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Journal of Environmental Quality Abstract -

Assessment of Heavy Metal Equilibria in Sewage Sludge-Treated Soil1


This article in JEQ

  1. Vol. 12 No. 2, p. 181-186
    Received: Feb 8, 1982

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  1. David Behel Jr.,
  2. Darrell W. Nelson and
  3. Lee E. Sommers2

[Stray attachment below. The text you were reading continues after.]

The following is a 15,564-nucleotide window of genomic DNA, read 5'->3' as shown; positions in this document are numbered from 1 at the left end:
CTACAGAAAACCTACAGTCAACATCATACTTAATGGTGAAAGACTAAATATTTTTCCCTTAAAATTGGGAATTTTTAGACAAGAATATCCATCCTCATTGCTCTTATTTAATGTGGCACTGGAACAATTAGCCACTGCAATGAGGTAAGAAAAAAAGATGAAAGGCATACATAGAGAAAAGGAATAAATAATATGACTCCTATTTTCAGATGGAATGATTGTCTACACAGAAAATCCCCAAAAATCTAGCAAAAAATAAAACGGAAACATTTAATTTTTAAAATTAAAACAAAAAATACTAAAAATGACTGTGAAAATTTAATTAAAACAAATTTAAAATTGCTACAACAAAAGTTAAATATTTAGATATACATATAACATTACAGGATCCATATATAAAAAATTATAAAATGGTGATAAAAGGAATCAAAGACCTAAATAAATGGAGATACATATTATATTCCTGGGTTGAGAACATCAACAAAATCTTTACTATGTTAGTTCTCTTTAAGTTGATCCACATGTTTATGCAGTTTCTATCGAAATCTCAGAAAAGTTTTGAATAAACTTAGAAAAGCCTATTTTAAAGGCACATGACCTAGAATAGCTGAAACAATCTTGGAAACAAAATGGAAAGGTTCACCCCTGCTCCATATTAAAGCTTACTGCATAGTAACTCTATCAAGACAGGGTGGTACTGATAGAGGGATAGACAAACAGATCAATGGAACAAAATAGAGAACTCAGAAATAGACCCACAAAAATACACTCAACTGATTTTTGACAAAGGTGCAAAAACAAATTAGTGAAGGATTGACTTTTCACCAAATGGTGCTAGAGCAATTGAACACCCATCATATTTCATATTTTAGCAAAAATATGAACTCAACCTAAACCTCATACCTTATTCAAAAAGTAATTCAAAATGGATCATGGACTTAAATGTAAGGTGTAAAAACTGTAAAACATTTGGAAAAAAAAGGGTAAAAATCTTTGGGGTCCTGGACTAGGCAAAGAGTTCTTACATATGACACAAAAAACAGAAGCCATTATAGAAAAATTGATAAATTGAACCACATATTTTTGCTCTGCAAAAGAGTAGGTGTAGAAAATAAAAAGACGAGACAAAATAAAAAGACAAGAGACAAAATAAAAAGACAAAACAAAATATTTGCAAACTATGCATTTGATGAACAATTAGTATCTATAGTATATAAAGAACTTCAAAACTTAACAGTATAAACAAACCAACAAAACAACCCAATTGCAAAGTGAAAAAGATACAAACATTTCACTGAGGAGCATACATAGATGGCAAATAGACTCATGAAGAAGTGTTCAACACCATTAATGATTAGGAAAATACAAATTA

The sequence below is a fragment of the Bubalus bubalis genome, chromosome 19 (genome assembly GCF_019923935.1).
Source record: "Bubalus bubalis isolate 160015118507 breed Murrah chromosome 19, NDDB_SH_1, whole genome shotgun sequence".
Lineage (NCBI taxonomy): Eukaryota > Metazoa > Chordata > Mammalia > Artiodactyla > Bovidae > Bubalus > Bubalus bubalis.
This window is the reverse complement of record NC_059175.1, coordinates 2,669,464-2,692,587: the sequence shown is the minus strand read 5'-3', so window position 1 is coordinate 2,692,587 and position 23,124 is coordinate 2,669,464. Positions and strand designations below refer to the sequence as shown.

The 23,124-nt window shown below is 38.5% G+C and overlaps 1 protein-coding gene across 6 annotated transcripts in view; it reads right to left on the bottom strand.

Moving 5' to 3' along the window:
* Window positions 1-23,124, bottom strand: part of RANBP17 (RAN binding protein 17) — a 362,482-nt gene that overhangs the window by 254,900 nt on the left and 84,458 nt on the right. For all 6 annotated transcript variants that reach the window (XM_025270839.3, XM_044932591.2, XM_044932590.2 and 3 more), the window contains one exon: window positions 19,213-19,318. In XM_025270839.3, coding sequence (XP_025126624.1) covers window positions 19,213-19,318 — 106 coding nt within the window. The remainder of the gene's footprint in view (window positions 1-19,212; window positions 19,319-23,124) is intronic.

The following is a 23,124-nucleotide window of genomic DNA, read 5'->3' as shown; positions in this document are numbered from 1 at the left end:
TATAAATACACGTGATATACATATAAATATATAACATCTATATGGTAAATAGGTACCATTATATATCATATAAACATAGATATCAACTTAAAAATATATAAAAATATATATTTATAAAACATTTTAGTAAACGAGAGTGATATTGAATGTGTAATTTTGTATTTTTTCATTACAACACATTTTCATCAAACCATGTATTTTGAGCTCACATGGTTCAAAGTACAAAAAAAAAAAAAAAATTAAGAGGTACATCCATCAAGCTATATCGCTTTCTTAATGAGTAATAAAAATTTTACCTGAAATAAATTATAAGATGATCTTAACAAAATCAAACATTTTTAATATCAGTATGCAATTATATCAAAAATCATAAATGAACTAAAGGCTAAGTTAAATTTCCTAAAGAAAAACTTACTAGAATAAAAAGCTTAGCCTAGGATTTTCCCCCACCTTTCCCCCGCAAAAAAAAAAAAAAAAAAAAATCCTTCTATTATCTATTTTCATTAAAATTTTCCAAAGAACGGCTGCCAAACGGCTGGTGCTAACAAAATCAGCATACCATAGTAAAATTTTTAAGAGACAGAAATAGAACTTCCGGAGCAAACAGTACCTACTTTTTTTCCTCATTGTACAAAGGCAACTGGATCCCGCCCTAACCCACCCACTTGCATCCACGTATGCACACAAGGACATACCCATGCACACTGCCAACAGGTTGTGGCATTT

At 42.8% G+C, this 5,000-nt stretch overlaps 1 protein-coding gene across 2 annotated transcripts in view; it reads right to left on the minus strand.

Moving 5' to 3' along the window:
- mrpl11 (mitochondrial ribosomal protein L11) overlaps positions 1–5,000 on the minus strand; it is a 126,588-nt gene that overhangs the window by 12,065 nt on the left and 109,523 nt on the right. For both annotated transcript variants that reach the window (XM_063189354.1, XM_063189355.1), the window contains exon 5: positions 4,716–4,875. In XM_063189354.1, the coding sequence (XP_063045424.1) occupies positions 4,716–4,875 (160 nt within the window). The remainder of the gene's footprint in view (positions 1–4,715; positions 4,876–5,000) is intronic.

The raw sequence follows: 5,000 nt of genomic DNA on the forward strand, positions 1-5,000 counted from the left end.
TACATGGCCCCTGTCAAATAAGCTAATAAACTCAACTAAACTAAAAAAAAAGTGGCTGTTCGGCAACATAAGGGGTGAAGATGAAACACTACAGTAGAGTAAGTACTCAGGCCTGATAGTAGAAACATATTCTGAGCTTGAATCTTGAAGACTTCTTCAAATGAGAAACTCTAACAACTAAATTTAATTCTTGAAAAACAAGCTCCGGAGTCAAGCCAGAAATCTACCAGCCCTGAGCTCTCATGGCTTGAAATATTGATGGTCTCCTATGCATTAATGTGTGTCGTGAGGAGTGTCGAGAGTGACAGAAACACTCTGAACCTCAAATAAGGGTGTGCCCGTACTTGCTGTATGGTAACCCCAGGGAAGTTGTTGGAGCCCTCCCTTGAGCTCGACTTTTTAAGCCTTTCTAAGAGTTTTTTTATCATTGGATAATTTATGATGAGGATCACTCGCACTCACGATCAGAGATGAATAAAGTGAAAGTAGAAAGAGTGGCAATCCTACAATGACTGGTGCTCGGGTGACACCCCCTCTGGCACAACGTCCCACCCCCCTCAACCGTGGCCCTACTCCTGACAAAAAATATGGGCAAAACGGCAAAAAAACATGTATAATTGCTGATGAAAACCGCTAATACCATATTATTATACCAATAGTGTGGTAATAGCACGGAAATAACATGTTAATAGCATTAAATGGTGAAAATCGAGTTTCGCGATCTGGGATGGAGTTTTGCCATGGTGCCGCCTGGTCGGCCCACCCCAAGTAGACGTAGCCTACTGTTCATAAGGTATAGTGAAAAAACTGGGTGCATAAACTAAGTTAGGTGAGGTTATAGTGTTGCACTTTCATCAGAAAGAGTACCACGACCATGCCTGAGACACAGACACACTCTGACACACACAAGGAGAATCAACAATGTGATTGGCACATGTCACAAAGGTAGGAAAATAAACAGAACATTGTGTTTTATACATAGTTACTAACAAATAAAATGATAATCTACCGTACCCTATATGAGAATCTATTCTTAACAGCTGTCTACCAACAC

The objective of this research was to determine the effects of sewage sludge on speciation of metals in the soil solution. Sewage sludge was applied to an acid soil (pH ≈ 5) as a single treatment in 1971, or as annual treatments from 1971 through 1974 in amounts totaling from 50 to 800 t/ha. Surface soil samples were obtained from the plots in 1977 and the soil solutions were analyzed for Zn, Cd, Cu, Ni, Pb, Mn, Fe, Ca, Mg, Al, Na, K, PO4, SO4, Cl, pH, and organic C. The metal and ligand species in the soil solutions were calculated with the computer program GEOCHEM. Application of sludge increased soil solution concentrations of Zn, Mn, and Cd, while Cu, Ni, and Pb were present in most solutions at levels below the detection limits of the analytical methods used. Cadmium, zinc, and manganese in the soil solution appeared to exist predominately as the free ion. Complexation by inorganic and organic ligands ranged from 9 to 37%, 3 to 22%, and 3 to 31% of the total soluble Cd, Zn, and Mn, respectively, depending on the model used to represent metal interaction with soluble organic C. Cadmium was complexed with organic ligands to a greater extent than were zinc or manganese. Sulfate, phosphate, and chloride formed inorganic complexes with Cd, Zn, and Mn, but they constituted < 10% of the total metal present. Speciation of Zn and Cd into free metal ion and complexed forms was essentially the same in the soil solution, regardless of metal concentrations in solution and rate or frequency of sludge application. The solubility and DTPA extractability of Cd were increased to a greater extent by a single application of sludge than by multiple, annual additions.

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